How to Improve Dental Health with Oil Pulling

Are you looking for a natural way to improve the health of your teeth and gums? Then oil pulling with coconut oil may be for you. Oil pulling is a simple process of swishing an edible oil in the mouth to remove harmful bacteria. It may sound gross at first and perhaps even a little hokey, but oil pulling has been shown to offer many dental health benefits, including whiter teeth, healthier gums, and fresher breath.

Image by Meal Makeover Moms

The History of Oil Pulling

Oil pulling therapy isn't a new concept. It is an ancient traditional folk remedy that has been practiced for centuries as a holistic Ayurvedic technique in India and southern Asia. The process involves swishing or "pulling" a tablespoon of an edible oil such as coconut oil or sesame oil in the mouth and between the teeth for anywhere from one to 20 minutes or longer.

The idea behind this practice is that it "pulls" toxins, bacteria, and infections from the mouth. Such oral debris can cause major dental health issues, including gum disease, halitosis, plaque buildup, and tooth decay, and can even lead to major general health issues, including heart disease and life-threatening pneumonia. 

While oil pulling is not recommended by the American Dental Association as a supplementary oral hygiene practice due to lack of scientific evidence, it has certainly gained popularity in recent years as a natural solution for improving not just dental health but overall health as well.

The lack of scientific proof or approval by the ADA, however, hasn't stopped those individuals in search of natural methods to a healthier mouth. As reported by the Indian Journal of Dental Research, "oil pulling has been used extensively as a traditional Indian folk remedy without scientific proof for many years for strengthening teeth, gums and jaws and to prevent decay, oral malodor, bleeding gums and dryness of throat and cracked lips."

What Dangers Lurk Inside the Mouth?

Did you know that more than 80 million people experience chronic halitosis, also known as bad breath? The bad odor typically originates from the gums and tongue, and is generally caused by wastes of bacteria in the mouth, the decay of food particles, and poor dental hygiene. 

The mouth contains millions of bacteria, fungi, viruses, and other toxins that can enter our bloodstream and wear down the body and the immune system, leading to disease and illness. In addition to entering our bloodstream, this bacteria creates a sticky colorless film called plaque on the teeth that, if left to thrive, can lead to dental health issues such as bad breath, yellow teeth, cavities, tooth decay, gingivitis, and periodontal disease. 

We send harmful bacteria down to our stomach and digestive system every time we swallow, whether it is when we drink a beverage, chew gum, or eat food.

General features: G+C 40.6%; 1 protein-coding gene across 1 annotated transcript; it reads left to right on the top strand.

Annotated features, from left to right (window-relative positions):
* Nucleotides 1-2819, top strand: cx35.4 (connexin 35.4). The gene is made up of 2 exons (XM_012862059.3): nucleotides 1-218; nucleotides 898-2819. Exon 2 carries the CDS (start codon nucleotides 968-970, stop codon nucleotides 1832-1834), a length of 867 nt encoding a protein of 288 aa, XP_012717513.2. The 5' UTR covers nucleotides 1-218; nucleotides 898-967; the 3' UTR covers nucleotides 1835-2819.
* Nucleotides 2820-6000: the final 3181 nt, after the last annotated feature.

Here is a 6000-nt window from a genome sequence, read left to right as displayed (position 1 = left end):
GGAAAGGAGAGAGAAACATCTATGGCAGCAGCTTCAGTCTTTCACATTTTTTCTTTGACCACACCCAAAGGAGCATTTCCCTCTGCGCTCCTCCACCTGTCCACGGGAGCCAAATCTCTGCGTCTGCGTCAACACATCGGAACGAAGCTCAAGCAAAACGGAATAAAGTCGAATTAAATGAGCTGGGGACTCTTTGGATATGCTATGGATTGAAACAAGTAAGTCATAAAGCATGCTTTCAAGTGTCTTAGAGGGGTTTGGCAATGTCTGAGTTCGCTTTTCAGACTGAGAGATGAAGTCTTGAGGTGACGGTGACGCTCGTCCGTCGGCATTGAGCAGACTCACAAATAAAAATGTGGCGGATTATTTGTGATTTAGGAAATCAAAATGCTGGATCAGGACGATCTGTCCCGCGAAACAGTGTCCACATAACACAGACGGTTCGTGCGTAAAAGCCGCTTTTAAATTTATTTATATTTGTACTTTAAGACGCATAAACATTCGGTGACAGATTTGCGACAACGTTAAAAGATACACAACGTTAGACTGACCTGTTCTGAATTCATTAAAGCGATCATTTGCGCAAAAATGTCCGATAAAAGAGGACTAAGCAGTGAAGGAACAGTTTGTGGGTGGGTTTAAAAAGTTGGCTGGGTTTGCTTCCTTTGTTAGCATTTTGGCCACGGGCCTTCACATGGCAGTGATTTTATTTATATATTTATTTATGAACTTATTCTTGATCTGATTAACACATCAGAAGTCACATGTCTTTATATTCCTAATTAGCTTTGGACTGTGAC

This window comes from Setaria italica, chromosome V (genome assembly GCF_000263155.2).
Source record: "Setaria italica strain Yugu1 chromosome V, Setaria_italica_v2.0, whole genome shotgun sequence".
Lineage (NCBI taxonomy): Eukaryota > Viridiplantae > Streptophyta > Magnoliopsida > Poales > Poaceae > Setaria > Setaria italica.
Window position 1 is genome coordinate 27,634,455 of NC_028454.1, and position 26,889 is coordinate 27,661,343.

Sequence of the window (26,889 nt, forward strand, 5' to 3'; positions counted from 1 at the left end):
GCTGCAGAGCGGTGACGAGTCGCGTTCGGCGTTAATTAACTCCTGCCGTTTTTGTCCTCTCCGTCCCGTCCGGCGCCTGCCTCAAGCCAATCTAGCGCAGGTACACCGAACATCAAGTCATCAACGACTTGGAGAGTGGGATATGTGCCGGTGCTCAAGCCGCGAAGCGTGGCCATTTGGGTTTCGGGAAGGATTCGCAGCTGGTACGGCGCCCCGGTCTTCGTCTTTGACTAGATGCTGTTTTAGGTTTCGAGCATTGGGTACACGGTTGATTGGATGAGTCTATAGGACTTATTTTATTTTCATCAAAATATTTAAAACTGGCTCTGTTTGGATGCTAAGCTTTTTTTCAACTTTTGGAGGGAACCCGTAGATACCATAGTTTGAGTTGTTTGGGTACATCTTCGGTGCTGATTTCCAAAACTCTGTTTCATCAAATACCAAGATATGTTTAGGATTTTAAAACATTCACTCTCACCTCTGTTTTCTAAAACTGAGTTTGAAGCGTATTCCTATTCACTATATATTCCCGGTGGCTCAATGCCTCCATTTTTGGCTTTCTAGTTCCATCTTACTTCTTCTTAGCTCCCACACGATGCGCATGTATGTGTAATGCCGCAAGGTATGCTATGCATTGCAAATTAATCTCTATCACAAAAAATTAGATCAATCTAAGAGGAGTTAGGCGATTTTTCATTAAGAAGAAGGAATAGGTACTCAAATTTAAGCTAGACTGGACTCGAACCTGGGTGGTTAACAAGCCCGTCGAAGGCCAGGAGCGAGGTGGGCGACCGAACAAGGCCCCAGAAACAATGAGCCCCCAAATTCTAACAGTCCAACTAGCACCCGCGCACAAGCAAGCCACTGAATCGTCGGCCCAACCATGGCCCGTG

Saliva is a key ingredient for washing away bacteria and food particles. It's also important because it contains enzymes and antibodies that can attack the bacteria of plaque, it neutralizes acids in decay-causing bacteria, and it contains minerals including calcium, phosphate, and fluoride that replace lost minerals from tooth surfaces.

Factors that compromise the production of saliva contribute to tooth decay and other dental issues. When the salivary glands slow down the production of saliva, particularly during sleep, bacteria is allowed to grow. That is how "morning breath" occurs. A dry mouth creates an environment where bacteria can thrive. Dry mouth doesn't just occur naturally; it is a side effect to many medications, including antihistamines and decongestants, antihypertensive medications, and medications prescribed for depression. Radiation therapy for cancers of the head and neck compromises the salivary gland tissue, resulting in dry mouth and subsequent tooth decay.

One of the main bacteria found in the mouth is Streptococcus Mutans. It is a major contributor to plaque buildup and tooth decay. And when the immune system starts attacking the bacteria in the mouth, the gums become inflamed and periodontal disease can start to occur.

By removing this harmful debris through oil pulling, we not only free up the immune system, giving it a better fighting chance to keep the body healthy by dealing with other infectious threats that may come along, but we also create a healthier environment for our teeth and gums that works to prevent dental issues. Not surprisingly, removing the bacteria also reduces stress and internal inflammation, both of which can affect our dental health. 

The other issue with dental health is that the bacteria gets buried in our gum pockets. This bacteria wreaks havoc on our bodies, sending poison into our bloodstream 24/7. Unfortunately, brushing, flossing, and rinsing with a mouthwash that even contains antibacterial agents won't do the trick of removing the bacteria from the dental pockets. Neither will applying a healing gel to the gums. Using a water flossing device that applies a steady stream of water under pressure to the gums offers a fair chance of getting the bacteria removed from those hard-to-reach pockets. Interestingly enough, oil pulling seems to live up to that challenge as well and may even be more effective.

How Does Oil Pulling Work?

There are a number of reasons that oil pulling is an effective natural method to reduce or eliminate the gross, harmful bacteria in the mouth.